from System Failure by Joe Zieja

The Unkindest Tide by Seanan McGuire: The Luidaeg takes Center Stage in this Water-filled Adventure

The Unkindest Tide

The Unkindest Tide

by Seanan McGuire

Series: Toby Daye, #13

Hardcover, 301 pg.
DAW Books, 2019

Read: September 10-11, 2019

I finally took my eyes off the water, peering at her through the disheveled curtain of my hair. “Are you just babbling at me until I start feeling better?”

“Yup!” Marcia beamed. “Is it working?”

My stomach was no longer roiling. I didn’t trust myself to stand up on my own, but I also didn’t feel like I was about to introduce the barnacles to my breakfast. Again. I blinked. “Actually, yes.”

“Sometimes you need to take peoples’ minds off their problems if you want those problems to resolve themselves,” said Marcia. “Focusing on things can make them worse.”

“Not all problems go away if you ignore them. Most don’t.”

“No, but not all problems can be fixed. Sometimes you have to wait until the situation changes.” She smiled sympathetically. “Like if you’re on a boat and you get seasick.”

Yup. Toby’s on a boat—a sailing ship, to be precise—just the place for someone who hates water. Why is she there? Well, that has something to do with the debt she owes the Luidaeg. The Luidaeg has decided that time is up and it’s now time to pay that mysterious bill she told the Selkies was coming due. And Toby has to come along to help her collect. A couple of months ago, when I listened to the audiobook of One Salt Sea, I wondered what happened to that ominous future event, so that was nice to see. On the other hand, we’re told that this was nearly three years ago, which means it takes only three-ish years for books 6-12 to occur? That’s an eventful life right there.

Because they’re apt to be useful, and because Toby isn’t likely to come nicely without them, the Luidaeg also brings Tybalt and Quentin along on their trip to the Duchy of Ships, where a convocation of Selkies will be held to pay this bill. Due to the significance of this happening, a few other dignitaries come, too—delegations from the Kingdom of the Mists, the Duchy of Saltmist, and Goldengreen—oh, and Gillian (which makes sense for people who’ve read the previous book, Night and Silence).

So we’ve got a group of Toby’s friends, a new Duchy for most of them to visit, a bunch of debts the Luidaeg is collecting, and the fate of an entire race in the balance. What could go wrong?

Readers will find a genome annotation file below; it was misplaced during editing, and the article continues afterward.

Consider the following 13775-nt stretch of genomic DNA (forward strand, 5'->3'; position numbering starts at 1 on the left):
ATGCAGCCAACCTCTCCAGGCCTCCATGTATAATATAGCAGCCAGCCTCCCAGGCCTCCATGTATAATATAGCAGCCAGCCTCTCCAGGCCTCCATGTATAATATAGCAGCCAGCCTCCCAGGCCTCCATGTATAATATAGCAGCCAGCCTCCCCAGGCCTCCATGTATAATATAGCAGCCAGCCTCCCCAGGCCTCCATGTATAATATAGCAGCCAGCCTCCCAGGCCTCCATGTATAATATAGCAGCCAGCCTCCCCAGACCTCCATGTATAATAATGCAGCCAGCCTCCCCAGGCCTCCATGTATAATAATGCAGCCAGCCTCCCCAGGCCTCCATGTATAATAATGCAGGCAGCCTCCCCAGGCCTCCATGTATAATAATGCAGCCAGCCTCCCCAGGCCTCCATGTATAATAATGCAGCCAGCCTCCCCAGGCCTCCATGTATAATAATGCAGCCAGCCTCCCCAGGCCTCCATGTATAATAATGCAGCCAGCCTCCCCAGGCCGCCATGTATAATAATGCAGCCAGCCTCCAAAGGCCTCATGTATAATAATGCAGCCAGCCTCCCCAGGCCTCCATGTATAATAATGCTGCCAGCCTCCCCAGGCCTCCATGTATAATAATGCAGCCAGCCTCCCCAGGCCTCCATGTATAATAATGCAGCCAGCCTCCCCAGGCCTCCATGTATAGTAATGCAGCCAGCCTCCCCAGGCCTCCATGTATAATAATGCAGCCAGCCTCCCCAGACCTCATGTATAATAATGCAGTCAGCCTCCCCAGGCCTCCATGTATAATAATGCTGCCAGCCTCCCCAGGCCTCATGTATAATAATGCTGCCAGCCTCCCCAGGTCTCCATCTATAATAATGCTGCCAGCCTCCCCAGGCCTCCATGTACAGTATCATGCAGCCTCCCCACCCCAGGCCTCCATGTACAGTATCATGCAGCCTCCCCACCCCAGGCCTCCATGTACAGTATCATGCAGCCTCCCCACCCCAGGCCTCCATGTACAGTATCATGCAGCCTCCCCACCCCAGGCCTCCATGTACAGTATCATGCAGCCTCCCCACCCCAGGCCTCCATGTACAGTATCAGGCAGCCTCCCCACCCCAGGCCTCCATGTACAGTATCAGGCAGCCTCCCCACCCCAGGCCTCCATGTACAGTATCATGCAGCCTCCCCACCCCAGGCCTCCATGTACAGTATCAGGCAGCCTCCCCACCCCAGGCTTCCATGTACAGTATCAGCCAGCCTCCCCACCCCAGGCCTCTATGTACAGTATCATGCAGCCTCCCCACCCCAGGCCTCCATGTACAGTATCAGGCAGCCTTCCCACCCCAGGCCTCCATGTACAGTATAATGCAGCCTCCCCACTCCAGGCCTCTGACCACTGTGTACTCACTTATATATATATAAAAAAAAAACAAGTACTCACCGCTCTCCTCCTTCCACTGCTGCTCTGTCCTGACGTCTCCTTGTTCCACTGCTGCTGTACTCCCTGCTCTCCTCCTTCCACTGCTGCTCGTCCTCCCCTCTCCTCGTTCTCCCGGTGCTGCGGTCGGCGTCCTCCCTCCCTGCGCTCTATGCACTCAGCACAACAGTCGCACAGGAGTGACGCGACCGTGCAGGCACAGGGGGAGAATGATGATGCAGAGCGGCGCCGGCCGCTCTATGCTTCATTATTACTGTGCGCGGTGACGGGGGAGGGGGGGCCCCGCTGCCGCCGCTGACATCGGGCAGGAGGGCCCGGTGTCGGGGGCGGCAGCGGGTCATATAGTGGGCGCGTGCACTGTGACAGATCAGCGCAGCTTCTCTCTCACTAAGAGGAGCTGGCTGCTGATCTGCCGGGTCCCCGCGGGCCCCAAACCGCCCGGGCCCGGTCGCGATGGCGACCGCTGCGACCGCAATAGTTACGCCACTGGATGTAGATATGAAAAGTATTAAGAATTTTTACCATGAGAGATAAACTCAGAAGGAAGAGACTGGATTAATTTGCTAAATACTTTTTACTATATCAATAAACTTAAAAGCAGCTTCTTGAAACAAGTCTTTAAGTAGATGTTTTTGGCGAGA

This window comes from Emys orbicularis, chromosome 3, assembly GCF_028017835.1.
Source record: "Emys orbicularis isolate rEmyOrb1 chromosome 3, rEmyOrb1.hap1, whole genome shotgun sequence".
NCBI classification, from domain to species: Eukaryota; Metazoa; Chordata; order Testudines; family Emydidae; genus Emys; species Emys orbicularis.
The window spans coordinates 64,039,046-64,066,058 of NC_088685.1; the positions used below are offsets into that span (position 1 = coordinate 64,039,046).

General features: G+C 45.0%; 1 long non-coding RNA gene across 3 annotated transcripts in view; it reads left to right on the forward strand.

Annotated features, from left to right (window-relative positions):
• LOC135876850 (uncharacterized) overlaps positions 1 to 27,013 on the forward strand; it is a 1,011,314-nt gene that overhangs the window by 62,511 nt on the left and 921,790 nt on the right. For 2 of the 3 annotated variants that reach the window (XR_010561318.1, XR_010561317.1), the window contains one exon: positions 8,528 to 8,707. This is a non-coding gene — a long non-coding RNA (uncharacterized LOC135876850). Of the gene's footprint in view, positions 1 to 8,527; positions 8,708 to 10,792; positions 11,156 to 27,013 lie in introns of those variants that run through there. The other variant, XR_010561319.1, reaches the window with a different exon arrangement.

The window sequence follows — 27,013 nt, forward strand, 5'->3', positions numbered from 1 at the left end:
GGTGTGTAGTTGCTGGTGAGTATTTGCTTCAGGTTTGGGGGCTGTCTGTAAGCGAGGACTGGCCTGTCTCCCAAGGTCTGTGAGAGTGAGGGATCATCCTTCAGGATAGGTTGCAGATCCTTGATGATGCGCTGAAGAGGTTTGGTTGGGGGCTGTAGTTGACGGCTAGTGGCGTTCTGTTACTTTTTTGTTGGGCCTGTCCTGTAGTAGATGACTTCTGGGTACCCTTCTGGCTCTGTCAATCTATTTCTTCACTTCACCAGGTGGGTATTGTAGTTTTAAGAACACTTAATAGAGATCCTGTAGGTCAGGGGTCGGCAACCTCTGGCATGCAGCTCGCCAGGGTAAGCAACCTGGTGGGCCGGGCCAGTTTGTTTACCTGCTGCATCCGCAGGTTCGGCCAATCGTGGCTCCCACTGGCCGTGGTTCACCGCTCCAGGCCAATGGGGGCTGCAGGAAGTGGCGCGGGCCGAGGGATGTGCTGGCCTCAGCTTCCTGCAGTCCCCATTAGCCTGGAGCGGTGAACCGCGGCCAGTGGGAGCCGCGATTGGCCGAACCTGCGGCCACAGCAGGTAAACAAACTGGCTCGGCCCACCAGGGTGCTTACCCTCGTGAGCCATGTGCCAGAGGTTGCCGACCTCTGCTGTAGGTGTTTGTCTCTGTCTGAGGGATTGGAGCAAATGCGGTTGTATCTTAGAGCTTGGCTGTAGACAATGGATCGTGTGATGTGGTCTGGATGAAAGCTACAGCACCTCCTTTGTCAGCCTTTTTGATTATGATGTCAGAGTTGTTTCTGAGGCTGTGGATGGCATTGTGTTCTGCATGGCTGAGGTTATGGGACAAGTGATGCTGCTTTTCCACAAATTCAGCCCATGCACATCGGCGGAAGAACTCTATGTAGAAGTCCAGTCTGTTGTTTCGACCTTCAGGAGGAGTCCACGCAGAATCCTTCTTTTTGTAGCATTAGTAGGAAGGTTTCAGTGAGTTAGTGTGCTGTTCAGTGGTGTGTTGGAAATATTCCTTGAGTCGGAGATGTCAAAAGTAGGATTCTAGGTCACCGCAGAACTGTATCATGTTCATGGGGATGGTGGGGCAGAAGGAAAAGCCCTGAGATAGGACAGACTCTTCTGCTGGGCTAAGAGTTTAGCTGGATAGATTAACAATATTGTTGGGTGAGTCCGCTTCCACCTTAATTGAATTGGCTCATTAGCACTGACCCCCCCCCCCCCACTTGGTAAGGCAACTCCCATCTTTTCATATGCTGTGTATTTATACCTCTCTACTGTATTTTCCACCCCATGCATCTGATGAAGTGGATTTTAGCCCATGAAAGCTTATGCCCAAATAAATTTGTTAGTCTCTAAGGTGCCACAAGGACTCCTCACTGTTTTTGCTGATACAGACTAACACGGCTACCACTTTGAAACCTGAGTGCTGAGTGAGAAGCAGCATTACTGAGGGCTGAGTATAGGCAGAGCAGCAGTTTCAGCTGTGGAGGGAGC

Naturally, that’s the wrong question. SOmething better to ask is: how many pints of blood will Toby lose while trying to fix what goes wrong and how many others will die? Obviously, I’m not going to answer those, but we need to get our thinking straight.

Something I want to mention before I forget: Before the Sea Witch shows up at her door, Toby’s narration gives a very thorough and succinct recap of the entire series (one of the best of those I’ve read lately, it’s a tricky thing to accomplish) before noting

…there’s a lot of history around here, and sometimes it doesn’t summarize very well.

It’s a small thing, but it made me smile—McGuire excels at those.

The Luidaeg has got to be just about the most popular character in this series, and we really get to know her so much better here than we have before—and it made me so happy to see this. I’d gladly take another Luidaeg-centric book or three any day of the week. Seeing her at this turning point in all her power and all her grief is just stunning. I don’t think I’d ever felt bad for her (at least not for long), but watching her being resolute in carrying out the duty she was bound to here—while clearly not wanting to go through with it—was moving. Early in the book, there’s a scene between her and a little girl that just about broke my heart. At the same time, she has plenty of great lines and made me chuckle a lot, too. Her interactions with Quentin (and vice versa) might be my favorite parts of the book.

The Luidaeg/Selkie story was strong enough that I don’t care so much about the rest of the book, which is good, because I think it’s one of her weakest. There’s an adventure in Saltmist that seemed pretty perfunctory and while the ending is very clever—and gives Toby a chance to embrace the technicalities of Faerie in a way she usually doesn’t (that is, keeping the letter of the law, but doing a tap dance all around the intent)— it seemed anti-climatic. We have a great build-up and then an almost let-down of a conclusion.

A few quick bullet points that I don’t have the time to expand on (nor do I think I could do them justice without talking too much about them):

  • No one expected, I trust, that things between Toby and Gillian would get better after Night and Silence, but it was tough (yet understandable and believable) to read Gillian’s reactions to Toby here.
  • There are repeated references to the weakness/susceptibility to harm of one member of Toby’s group—McGuire hit that note so often that I really feared for that character. One that I didn’t realize I liked as much as I did when I feared for their safety and longevity.